2

I have a string class implemented as a class template like:

template <class T>
class HGStringBasic
{
//...
public:
//...
    HGStringBasic& operator += (const T* rhs)
    {
        //...
    }

    template <class U, std::enable_if_t<std::is_same<U, char>::value>* = nullptr>
    HGStringBasic& operator += (const U* rhs)
    {
        //...
    }
//...   
}

The code is C++ 11 standard conform. The goal was to implement an overloaded operator += (const char) which is only used, if class T of the template is for instance "wchar_t".

I would like to know, how i can achieve the same result if the compiler don't understand C++11.

UPDATE: Sry i'm new to stackoverlow and i haven't seen, that my code wasn't fully shown in the code block. I have now updated my code sniped so far. I have also corrected a mistake within the template argument list from the template function operator += (), TartanLlama you're absolutly right, is_same<T, char> must be is_same<U, char>.

  • 1
    Does that std::enable_if even work? I would have thought failures would be hard as T isn't in the immediate context of the function declaration. – TartanLlama Oct 16 '15 at 14:47
  • you're absolutly right, is_same<T, char> must be is_same<U, char> in this case – Christian Oct 16 '15 at 19:43
1

First of all, enable_if/is_same can be easily be implemented in C++2003. Boost has them, for example, or you can create those yourserlf - it's a good practice.

Second, if you do not want to use enable_if, you can simply provide a specialization of myString for w_char. To reduce amount of coding, put this in some base class, derive myString from the base class and provide specialization of base class.

1

enable_if doesn't depend on C++11 functionality. It was implemented way before C++11 in boost library almost the same way it is implemented now. Here's a possible implementation taken from cppreference.com:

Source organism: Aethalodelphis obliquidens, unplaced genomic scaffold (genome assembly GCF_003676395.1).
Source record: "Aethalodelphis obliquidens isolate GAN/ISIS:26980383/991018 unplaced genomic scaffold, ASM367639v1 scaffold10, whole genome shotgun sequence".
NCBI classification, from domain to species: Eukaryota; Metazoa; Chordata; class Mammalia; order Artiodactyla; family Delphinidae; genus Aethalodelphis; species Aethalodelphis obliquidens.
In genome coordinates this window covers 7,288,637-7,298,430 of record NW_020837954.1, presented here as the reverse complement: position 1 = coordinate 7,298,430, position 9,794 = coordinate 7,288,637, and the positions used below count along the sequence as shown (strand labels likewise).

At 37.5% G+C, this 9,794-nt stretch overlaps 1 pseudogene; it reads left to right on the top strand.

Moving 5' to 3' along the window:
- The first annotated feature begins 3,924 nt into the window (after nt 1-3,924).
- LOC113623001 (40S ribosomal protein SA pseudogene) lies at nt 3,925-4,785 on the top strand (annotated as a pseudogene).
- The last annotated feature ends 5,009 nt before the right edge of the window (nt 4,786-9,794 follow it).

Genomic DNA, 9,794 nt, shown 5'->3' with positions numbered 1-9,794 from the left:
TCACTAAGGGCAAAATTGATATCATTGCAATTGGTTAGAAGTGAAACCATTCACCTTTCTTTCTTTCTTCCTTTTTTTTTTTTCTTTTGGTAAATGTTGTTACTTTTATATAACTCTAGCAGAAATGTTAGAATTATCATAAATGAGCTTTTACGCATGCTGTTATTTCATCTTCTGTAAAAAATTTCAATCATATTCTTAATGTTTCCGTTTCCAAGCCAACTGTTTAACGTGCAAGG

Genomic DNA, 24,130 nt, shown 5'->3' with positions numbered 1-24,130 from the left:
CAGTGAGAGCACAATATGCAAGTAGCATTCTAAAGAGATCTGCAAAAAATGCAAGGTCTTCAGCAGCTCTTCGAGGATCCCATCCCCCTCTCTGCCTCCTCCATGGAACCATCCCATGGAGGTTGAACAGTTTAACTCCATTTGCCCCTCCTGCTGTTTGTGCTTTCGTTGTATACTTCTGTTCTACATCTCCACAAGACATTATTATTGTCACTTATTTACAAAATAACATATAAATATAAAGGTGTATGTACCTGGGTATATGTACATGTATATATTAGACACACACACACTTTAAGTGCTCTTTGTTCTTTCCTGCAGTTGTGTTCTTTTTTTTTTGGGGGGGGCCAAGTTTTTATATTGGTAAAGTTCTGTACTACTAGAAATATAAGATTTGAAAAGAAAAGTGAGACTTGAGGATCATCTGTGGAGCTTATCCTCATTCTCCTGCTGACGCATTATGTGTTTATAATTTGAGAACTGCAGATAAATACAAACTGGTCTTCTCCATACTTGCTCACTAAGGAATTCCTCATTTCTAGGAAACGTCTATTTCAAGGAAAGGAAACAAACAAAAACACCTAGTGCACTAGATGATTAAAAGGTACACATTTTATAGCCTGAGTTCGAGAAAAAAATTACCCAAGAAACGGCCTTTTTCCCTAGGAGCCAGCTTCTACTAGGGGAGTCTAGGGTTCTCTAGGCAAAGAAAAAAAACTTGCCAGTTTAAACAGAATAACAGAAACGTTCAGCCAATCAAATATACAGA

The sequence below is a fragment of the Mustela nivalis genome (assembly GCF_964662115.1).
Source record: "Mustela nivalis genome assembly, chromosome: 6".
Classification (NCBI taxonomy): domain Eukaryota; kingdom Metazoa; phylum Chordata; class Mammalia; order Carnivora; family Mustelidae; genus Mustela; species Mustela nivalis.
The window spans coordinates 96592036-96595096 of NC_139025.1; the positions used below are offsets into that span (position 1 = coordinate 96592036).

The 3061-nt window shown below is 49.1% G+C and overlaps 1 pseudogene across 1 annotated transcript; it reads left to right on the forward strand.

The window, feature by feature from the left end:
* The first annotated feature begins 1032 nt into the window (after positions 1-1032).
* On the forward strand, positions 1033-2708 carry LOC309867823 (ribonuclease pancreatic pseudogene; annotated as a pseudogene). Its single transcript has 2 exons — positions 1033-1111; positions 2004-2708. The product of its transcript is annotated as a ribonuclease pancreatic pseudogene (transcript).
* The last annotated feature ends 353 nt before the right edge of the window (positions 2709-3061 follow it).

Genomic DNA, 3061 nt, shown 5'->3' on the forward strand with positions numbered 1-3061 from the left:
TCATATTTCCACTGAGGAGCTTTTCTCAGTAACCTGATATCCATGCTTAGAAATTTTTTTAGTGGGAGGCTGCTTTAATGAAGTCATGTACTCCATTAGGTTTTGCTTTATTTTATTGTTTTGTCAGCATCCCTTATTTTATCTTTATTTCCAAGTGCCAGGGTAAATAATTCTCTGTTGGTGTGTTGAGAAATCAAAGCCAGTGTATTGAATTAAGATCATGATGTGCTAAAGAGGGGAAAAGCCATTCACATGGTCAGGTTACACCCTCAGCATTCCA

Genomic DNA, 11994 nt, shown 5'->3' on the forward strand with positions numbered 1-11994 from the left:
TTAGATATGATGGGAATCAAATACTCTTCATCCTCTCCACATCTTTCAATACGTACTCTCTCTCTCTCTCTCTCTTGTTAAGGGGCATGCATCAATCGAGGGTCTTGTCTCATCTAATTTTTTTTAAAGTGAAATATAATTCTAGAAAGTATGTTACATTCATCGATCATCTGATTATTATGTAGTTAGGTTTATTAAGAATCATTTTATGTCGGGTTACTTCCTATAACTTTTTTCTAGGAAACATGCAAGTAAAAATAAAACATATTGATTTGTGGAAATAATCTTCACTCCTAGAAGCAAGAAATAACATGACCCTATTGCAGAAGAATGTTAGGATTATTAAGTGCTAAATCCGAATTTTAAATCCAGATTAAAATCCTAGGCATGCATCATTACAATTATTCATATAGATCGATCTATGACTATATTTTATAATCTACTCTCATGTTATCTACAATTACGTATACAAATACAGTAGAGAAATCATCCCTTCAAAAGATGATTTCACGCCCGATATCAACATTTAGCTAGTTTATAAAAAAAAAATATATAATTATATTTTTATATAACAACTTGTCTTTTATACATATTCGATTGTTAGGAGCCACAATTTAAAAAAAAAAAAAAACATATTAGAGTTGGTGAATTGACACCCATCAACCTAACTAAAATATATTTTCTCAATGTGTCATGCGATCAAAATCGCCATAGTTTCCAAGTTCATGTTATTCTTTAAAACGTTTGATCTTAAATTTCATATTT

template<bool B, class T = void>
struct enable_if {};

template<class T>
struct enable_if<true, T> { typedef T type; };

This would work perfectly fine in C++ prior to C++11.

1

Now i have figured it out, no c++11 and with the already known metafunctions. Big thanks to Barry for the hint with specifying the return type.

Here is what i did:

#include <type_traits>

template <class _ElemT>
class HGStringBasic
{
    public:
        // Append char* or wchar_t* depending on specialization
        HGStringBasic& operator += (const _ElemT* rhs)
        {
            return *this;
        }

        // Allow char* if specialization is wchar_t
        template <class U>
        typename std::enable_if<std::is_same<U, char>::value, HGStringBasic&>::type operator += (const U* rhs)
        {
            // Convert ansistring to widestring
            return *this;
        }

        // Allow wchar_t* if specialization is char
        template <class U>
        typename std::enable_if<std::is_same<U, wchar_t>::value, HGStringBasic&>::type operator += (const U* rhs)
        {
            // Convert widestring to ansistring
            return *this;
        }
};
0

First of all, your C++11 does not work. If I tried to do:

myString<int> x;
x += new int(4);

Your operator+= would fail to compile. SFINAE only applies in the immediate context of substitution - but T isn't in the immediate context here, only U is. So the correct thing would be:

template <class U, 
          class _T=T,
          class = std::enable_if_t<std::is_same<_T, char>::value>>
myString& operator += (const U* rhs);

Now back to the original question. How do we write the above in C++03? Same idea. We just can't have default template arguments. But the same principle applies: we need a substitution failure in the immediate context:

template <typename T, typename U, typename R>
struct allow_for_char;

template <typename U, typename R>
struct allow_for_char<char, U, R> { typedef R type; };

Which you could then use to specify the return type:

template <class U>
typename allow_for_char<T, U, myString&>::type
operator += (const U* rhs);
  • you're right, it won't work. i have updated my code now ... – Christian Oct 16 '15 at 19:50
  • @Christian Wait what, that's a completely different question then. Now you don't even need enable_if at all... – Barry Oct 16 '15 at 20:18
  • I need enable_if_t<> if specialization is for example HGStringBasic<wchar_t>, then i have a operator += (const wchar_t*) and the second operator, is operator += (const char*). But if specialization is HGStringBasic<char>, the second operator will not be used, due the first implementation of operator += (const char*).So I'm able to append const char* to my string if specialization is HGStringBasic<wchar_t>. – Christian Oct 19 '15 at 6:21

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